The South Korean Foreign Ministry on Thursday urged its Japanese counterpart to immediately revoke its boycott of Korean Air in protest of the airliner’s test flight over Dokdo in the East Sea.
“We see the measure as the Japanese government’s sanction against a Korean private company,” Seoul’s Foreign Ministry spokesman Cho Byung-jae told reporters.
“Reflecting on the current relations between the two countries, this kind of measure by Japan is highly disappointing and regrettable.”
Dokdo islets seen from Korean Air’s A380 flight on June 16 (Yonhap News)
The ministry has asked Tokyo to withdraw the measure, and keep from taking such measures in the future in consideration of the impact on bilateral relations.
Korean Air had reported its demonstration flight plan to the Land Ministry in advance.
“Korean Air obviously has the right to freely operate its flights in our airspace,” Cho said.
“We cannot accept any kind of protest by the Japanese government against our flag carrier’s flight in our own airspace. The Seoul government will respond in a firm manner to protect our territorial sovereignty.”
Japan’s Foreign Minister Takeaki Matsumoto has told his ministry officials not to fly with Korean Air for a month starting next Monday, taking the first ever step targeted at a private airline in connection with a territorial dispute, Japan’s Kyodo News reported.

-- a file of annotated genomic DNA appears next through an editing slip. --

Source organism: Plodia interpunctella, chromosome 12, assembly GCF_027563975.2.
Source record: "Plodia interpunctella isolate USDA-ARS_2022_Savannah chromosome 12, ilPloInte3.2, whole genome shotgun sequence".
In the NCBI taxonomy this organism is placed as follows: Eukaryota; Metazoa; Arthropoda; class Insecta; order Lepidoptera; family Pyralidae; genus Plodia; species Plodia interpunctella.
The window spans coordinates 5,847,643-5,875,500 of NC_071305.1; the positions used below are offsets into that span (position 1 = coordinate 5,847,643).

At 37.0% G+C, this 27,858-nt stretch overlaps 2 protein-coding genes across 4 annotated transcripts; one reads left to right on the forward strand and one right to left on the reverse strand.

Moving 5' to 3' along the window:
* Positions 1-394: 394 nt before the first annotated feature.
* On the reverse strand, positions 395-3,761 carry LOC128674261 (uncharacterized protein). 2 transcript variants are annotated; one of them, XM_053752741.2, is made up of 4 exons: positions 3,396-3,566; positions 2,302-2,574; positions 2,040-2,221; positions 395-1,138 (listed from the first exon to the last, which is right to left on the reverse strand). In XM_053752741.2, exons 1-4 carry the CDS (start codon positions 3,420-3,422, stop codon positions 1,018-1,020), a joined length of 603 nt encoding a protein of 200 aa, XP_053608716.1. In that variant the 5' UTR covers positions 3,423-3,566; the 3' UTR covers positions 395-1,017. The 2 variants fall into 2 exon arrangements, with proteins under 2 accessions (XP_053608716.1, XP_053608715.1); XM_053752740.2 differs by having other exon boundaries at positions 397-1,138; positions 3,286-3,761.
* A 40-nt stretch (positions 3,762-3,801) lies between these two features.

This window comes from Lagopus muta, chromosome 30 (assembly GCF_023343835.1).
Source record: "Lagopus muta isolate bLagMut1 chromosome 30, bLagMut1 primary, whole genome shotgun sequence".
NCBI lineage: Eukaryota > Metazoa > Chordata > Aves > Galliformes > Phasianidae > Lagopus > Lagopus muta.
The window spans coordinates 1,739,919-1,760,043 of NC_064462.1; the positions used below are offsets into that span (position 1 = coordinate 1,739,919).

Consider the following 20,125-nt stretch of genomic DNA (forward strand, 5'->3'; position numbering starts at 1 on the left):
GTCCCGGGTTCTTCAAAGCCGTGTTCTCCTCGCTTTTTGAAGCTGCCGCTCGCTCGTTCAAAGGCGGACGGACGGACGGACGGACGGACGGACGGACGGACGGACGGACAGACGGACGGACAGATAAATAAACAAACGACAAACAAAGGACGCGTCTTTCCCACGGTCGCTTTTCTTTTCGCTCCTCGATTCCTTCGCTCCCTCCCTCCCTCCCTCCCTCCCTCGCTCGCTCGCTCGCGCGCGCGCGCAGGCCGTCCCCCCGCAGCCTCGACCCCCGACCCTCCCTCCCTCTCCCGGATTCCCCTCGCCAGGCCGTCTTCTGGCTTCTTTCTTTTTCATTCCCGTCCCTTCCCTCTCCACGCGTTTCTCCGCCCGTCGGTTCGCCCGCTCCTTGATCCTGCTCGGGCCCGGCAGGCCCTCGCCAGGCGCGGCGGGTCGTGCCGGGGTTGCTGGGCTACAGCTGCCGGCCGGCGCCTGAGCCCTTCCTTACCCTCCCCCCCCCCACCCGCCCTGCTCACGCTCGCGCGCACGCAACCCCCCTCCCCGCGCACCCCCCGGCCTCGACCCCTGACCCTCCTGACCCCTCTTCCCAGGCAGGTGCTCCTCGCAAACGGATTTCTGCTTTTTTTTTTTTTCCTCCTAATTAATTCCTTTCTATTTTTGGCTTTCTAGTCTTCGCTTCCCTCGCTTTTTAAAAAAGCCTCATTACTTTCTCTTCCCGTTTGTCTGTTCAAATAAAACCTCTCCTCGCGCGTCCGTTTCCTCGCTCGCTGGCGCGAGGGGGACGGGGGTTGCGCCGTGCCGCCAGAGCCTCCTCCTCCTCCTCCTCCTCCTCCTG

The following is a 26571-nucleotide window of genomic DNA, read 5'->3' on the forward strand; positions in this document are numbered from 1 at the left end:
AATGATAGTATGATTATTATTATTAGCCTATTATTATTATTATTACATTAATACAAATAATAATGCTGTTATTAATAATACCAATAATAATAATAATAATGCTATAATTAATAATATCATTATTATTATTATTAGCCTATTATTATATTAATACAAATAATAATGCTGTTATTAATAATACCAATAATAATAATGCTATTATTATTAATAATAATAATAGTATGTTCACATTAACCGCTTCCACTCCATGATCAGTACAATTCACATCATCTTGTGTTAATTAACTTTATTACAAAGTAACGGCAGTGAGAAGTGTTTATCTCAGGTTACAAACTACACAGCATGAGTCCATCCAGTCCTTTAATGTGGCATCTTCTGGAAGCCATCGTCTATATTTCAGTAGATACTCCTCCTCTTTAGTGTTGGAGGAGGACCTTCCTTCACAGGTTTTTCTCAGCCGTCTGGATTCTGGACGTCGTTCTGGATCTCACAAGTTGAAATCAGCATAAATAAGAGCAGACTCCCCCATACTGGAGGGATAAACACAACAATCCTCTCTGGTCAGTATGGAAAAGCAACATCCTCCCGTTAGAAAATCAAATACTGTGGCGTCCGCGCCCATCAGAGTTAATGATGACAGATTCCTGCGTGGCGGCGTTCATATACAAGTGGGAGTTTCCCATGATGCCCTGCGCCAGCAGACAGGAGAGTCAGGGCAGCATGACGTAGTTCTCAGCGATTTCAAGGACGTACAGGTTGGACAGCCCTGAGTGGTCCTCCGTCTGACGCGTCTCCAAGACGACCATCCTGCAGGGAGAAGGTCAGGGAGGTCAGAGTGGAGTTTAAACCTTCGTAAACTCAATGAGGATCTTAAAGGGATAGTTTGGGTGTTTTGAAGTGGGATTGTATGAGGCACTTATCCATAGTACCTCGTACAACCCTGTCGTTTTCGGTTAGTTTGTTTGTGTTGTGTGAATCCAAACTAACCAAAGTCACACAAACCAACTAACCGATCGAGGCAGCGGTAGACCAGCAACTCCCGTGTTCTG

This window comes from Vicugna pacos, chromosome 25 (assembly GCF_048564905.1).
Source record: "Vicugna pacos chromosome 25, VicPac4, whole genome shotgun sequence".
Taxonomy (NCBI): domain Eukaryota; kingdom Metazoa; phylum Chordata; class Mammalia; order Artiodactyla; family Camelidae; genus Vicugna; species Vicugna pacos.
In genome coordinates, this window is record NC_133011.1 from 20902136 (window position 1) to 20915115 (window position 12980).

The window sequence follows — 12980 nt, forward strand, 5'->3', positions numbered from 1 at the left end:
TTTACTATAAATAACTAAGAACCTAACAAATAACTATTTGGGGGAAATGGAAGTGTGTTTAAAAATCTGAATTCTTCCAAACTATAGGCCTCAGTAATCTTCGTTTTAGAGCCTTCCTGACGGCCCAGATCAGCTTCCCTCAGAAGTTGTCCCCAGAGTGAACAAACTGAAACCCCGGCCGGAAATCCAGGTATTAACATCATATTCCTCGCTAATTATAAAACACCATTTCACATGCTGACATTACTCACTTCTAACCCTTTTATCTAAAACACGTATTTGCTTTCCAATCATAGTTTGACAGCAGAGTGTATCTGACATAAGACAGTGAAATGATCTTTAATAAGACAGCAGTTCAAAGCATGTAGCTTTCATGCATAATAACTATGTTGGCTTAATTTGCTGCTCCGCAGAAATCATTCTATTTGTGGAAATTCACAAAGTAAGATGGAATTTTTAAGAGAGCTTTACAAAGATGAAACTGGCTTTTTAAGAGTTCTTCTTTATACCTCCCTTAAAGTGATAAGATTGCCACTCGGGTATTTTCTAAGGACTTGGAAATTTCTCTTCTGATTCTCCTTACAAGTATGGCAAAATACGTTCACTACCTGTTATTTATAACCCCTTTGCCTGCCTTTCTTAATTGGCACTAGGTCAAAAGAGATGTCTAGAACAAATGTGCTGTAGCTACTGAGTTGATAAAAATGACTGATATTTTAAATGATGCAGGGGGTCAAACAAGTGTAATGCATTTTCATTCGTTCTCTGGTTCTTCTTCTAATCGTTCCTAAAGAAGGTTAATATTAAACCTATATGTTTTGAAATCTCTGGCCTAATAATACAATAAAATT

Korean Air test flew its new Airbus A380 above Dokdo, South Korea’s easternmost islets which Japan claims as its own, on June 16, a day before the new plane went into service between Seoul and Tokyo. The jet carried executives of the airline as well as South Korean and foreign reporters.
Matsumoto has expressed concerns over the demonstration flight, describing the incident as “a violation of Japan’s airspace.”
Officials of the Japanese Embassy in Seoul visited the headquarters of Korean Air on Monday to protest the demonstration flight. Officials at the embassy declined to speak on the matter on Thursday.
A Korean Air spokesperson also declined to comment, simply mentioning that the Foreign Ministry has already expressed disappointment.
The Japanese foreign ministry reportedly concluded that ordering its officials not to fly Korean Air would not violate the World Trade Organization’s government procurement agreement. The South Korean foreign ministry, however, is looking into the possibility that it might.
By Kim So-hyun (firstname.lastname@example.org